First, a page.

The world’s love for protein bars – and how the US makes sure they’re safe

When we look to the rest of the MENA region, Kuwait stands out as having a huge demand market for protein bars – yet with the same regulations Egypt does.

So long as the product is FDA approved, it is sold – but there are no regulations strictly for the labeling.

The US, on the other hand, features strict laws for labeling products. The US Food and Drug Administration (FDA)  ensures that all goods brought into the country adhere to strict rules are are safe for use by the public.

The FDA prevents the release of a product if it exhibits symptoms of adulteration, is mislabeled, or was not authorized for importation into the country.


Hungry for profit

Misleading labels on products in the Egyptian market are a persistent problem that pose a real threat to the health of consumers.

There are several reasons why the widespread prevalence of misleading labels still occurs – one major factor being the profit-driven motives of companies.

Greedy companies prioritize their profits over consumer well-being, resorting to misleading labels as a way to increase sales and revenue.

According to Marketing Specialist “Aly” – whose name has been changed to protect his privacy – “After working in the industry for almost three years, in my own point of view, companies that add inaccurate label on their products, tend to cut the cost of protein in order to increase the cost margin.”

As there is no specific law for mislabeling products in Egypt, many companies tend to write the correct ingredients on the product leave out the actual percentage of these ingredients.

A Technical Officer at the World Health Organization of Non Communicable Diseases and Nutrition, Abou al-Naga, explained how many companies deliberately mislead consumers through their labeling practices, through omitting or downplaying certain ingredients or characteristics of their products that could be harmful or undesirable to consumers.

She says: “Companies have a motive to withhold accurate nutrition information on their products, as it may benefit them financially. For instance, they might refrain from disclosing high levels of fat content or the presence of certain acids that could potentially harm consumers, as this may discourage customers from purchasing the product.”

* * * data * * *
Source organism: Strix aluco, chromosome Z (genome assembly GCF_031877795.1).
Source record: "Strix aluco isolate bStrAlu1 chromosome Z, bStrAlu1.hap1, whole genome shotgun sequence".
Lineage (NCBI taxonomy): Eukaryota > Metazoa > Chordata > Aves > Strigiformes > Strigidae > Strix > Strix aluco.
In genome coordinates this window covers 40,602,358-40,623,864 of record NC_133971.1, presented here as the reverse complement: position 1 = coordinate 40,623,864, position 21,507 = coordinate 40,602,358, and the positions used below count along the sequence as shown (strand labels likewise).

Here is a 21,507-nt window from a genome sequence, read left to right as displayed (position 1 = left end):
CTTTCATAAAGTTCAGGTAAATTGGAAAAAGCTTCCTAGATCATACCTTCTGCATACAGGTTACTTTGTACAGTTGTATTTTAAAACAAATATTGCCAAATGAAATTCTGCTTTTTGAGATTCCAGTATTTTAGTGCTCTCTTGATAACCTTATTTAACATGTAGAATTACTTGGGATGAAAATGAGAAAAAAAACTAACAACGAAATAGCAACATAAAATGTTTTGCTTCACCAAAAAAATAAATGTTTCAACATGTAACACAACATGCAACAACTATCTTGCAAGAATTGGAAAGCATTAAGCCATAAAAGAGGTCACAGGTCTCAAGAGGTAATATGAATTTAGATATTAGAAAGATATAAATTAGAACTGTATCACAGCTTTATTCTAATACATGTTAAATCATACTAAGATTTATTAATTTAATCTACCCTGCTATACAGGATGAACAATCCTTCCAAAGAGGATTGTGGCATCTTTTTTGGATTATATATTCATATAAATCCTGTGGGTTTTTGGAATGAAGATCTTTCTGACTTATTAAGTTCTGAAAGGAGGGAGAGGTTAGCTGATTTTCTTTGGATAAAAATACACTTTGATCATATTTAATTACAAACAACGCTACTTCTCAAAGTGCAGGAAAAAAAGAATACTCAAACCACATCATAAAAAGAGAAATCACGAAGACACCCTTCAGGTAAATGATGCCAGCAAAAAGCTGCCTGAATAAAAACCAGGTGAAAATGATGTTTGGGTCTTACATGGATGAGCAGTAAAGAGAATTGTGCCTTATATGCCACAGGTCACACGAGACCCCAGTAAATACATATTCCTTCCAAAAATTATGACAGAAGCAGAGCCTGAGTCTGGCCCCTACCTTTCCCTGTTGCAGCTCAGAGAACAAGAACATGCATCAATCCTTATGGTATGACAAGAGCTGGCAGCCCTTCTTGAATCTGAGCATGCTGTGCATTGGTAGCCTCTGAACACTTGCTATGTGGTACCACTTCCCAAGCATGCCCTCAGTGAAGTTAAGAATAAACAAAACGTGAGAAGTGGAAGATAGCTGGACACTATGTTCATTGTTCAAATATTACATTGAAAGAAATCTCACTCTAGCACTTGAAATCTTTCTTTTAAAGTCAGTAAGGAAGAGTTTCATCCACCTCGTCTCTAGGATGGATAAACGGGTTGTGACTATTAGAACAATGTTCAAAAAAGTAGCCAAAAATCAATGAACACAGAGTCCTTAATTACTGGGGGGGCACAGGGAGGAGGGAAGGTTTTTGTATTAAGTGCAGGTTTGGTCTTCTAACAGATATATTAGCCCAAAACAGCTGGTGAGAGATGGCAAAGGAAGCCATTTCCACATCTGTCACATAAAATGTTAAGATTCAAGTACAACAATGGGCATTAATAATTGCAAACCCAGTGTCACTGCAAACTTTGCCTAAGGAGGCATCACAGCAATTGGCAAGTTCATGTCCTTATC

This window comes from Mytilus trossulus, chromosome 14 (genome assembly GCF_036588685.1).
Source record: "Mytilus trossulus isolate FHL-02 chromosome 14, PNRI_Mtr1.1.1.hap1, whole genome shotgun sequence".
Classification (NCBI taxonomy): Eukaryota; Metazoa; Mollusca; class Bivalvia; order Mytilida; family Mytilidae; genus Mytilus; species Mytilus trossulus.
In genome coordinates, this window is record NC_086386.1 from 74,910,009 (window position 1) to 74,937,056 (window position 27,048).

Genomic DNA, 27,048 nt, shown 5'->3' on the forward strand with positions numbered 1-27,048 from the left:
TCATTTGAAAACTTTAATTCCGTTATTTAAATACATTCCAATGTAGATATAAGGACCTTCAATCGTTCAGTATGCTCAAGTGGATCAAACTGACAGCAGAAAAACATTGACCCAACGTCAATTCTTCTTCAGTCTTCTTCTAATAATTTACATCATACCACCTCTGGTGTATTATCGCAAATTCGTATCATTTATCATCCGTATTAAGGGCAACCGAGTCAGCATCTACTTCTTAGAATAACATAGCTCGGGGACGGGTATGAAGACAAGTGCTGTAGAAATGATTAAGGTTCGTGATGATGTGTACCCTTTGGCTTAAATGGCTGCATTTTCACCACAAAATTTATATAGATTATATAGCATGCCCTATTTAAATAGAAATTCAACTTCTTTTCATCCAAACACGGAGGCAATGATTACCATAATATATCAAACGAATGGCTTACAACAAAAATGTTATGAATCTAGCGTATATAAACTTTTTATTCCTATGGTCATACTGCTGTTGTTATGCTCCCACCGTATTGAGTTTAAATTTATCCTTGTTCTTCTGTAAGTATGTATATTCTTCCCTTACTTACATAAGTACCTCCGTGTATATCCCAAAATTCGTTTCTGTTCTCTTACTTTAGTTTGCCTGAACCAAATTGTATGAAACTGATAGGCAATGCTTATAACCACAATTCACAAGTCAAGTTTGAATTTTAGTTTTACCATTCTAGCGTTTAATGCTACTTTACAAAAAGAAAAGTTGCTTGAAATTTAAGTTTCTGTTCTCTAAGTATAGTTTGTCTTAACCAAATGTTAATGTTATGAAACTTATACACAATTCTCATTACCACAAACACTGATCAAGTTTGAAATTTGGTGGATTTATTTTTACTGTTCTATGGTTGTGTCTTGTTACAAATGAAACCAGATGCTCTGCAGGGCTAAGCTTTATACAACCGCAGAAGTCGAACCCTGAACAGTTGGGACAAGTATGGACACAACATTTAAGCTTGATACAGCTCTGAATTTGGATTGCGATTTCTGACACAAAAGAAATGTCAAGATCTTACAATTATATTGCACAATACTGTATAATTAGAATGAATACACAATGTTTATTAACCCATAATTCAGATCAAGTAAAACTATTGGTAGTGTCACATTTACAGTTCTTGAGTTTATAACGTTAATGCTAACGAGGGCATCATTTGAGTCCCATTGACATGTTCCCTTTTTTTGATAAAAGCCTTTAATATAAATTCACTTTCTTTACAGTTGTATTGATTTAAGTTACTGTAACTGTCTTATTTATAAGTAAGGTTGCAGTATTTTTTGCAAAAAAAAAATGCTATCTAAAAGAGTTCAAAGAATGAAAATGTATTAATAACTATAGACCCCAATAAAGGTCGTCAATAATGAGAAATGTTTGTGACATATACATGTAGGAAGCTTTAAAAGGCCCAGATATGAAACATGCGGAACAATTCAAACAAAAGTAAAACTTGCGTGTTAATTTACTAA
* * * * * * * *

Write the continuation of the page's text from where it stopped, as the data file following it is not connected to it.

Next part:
“Essentially, the primary reason why companies avoid providing precise nutrition facts is to safeguard their profits.”

According to Naga, the World Health Organization (WHO) has reportedly submitted proposals to the Ministry of Health which include regulations on the labeling of food products such as whey protein products.

“​​Before enforcing regulations and laws on food labeling, it is crucial to raise awareness and educate individuals on comprehending the information provided on food labels. This approach allows individuals to make informed decisions regarding their dietary choices and avoid potentially harmful ingredients or misleading claims,” she says.


A colorful solution

Naga added that if it is too difficult for the Ministry of Health to establish laws and regulations on food label, the WHO proposes to do it using the traffic light labeling.

“Traffic light labels are commonly used worldwide. The concept requires color-coding products based on how healthy they are. If a product is labeled green, it is considered safe and healthy. Yellow indicates that the product meets some of the standards, but contains some unhealthy ingredients. Red means that the product should be avoided altogether, which would encourage companies to use healthier ingredients.”

“This could be a perfect solution, considering that 40 percent of the Egyptian population is illiterate.”